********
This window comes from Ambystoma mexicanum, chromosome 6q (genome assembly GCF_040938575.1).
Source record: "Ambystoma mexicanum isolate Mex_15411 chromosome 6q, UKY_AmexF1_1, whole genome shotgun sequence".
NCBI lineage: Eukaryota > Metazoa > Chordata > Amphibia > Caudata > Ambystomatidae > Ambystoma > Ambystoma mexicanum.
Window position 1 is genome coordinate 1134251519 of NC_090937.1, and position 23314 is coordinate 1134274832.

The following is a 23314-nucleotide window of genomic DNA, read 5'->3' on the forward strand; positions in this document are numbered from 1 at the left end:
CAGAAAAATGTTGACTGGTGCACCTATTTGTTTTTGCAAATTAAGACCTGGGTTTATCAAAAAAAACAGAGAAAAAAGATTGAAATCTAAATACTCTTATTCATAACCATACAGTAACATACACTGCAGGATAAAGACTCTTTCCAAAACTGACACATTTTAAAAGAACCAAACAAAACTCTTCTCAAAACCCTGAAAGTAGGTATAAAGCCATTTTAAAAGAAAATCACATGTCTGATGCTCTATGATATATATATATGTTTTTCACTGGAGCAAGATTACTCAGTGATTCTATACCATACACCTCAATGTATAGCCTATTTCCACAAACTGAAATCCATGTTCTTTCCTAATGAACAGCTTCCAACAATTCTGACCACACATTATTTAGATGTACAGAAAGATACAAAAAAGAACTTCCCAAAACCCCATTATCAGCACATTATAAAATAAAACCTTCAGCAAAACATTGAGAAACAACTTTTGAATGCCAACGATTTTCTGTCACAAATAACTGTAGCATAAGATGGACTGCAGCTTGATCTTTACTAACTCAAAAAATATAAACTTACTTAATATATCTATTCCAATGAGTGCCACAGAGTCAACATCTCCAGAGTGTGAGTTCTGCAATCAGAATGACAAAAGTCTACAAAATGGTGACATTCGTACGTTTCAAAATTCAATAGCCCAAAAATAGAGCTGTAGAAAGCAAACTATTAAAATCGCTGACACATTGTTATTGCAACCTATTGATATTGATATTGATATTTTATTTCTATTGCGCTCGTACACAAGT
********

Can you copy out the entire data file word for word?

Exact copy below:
This window comes from Ambystoma mexicanum, chromosome 6q (genome assembly GCF_040938575.1).
Source record: "Ambystoma mexicanum isolate Mex_15411 chromosome 6q, UKY_AmexF1_1, whole genome shotgun sequence".
NCBI lineage: Eukaryota > Metazoa > Chordata > Amphibia > Caudata > Ambystomatidae > Ambystoma > Ambystoma mexicanum.
Window position 1 is genome coordinate 1134251519 of NC_090937.1, and position 23314 is coordinate 1134274832.

The following is a 23314-nucleotide window of genomic DNA, read 5'->3' on the forward strand; positions in this document are numbered from 1 at the left end:
CAGAAAAATGTTGACTGGTGCACCTATTTGTTTTTGCAAATTAAGACCTGGGTTTATCAAAAAAAACAGAGAAAAAAGATTGAAATCTAAATACTCTTATTCATAACCATACAGTAACATACACTGCAGGATAAAGACTCTTTCCAAAACTGACACATTTTAAAAGAACCAAACAAAACTCTTCTCAAAACCCTGAAAGTAGGTATAAAGCCATTTTAAAAGAAAATCACATGTCTGATGCTCTATGATATATATATATGTTTTTCACTGGAGCAAGATTACTCAGTGATTCTATACCATACACCTCAATGTATAGCCTATTTCCACAAACTGAAATCCATGTTCTTTCCTAATGAACAGCTTCCAACAATTCTGACCACACATTATTTAGATGTACAGAAAGATACAAAAAAGAACTTCCCAAAACCCCATTATCAGCACATTATAAAATAAAACCTTCAGCAAAACATTGAGAAACAACTTTTGAATGCCAACGATTTTCTGTCACAAATAACTGTAGCATAAGATGGACTGCAGCTTGATCTTTACTAACTCAAAAAATATAAACTTACTTAATATATCTATTCCAATGAGTGCCACAGAGTCAACATCTCCAGAGTGTGAGTTCTGCAATCAGAATGACAAAAGTCTACAAAATGGTGACATTCGTACGTTTCAAAATTCAATAGCCCAAAAATAGAGCTGTAGAAAGCAAACTATTAAAATCGCTGACACATTGTTATTGCAACCTATTGATATTGATATTGATATTTTATTTCTATTGCGCTCGTACACAAGT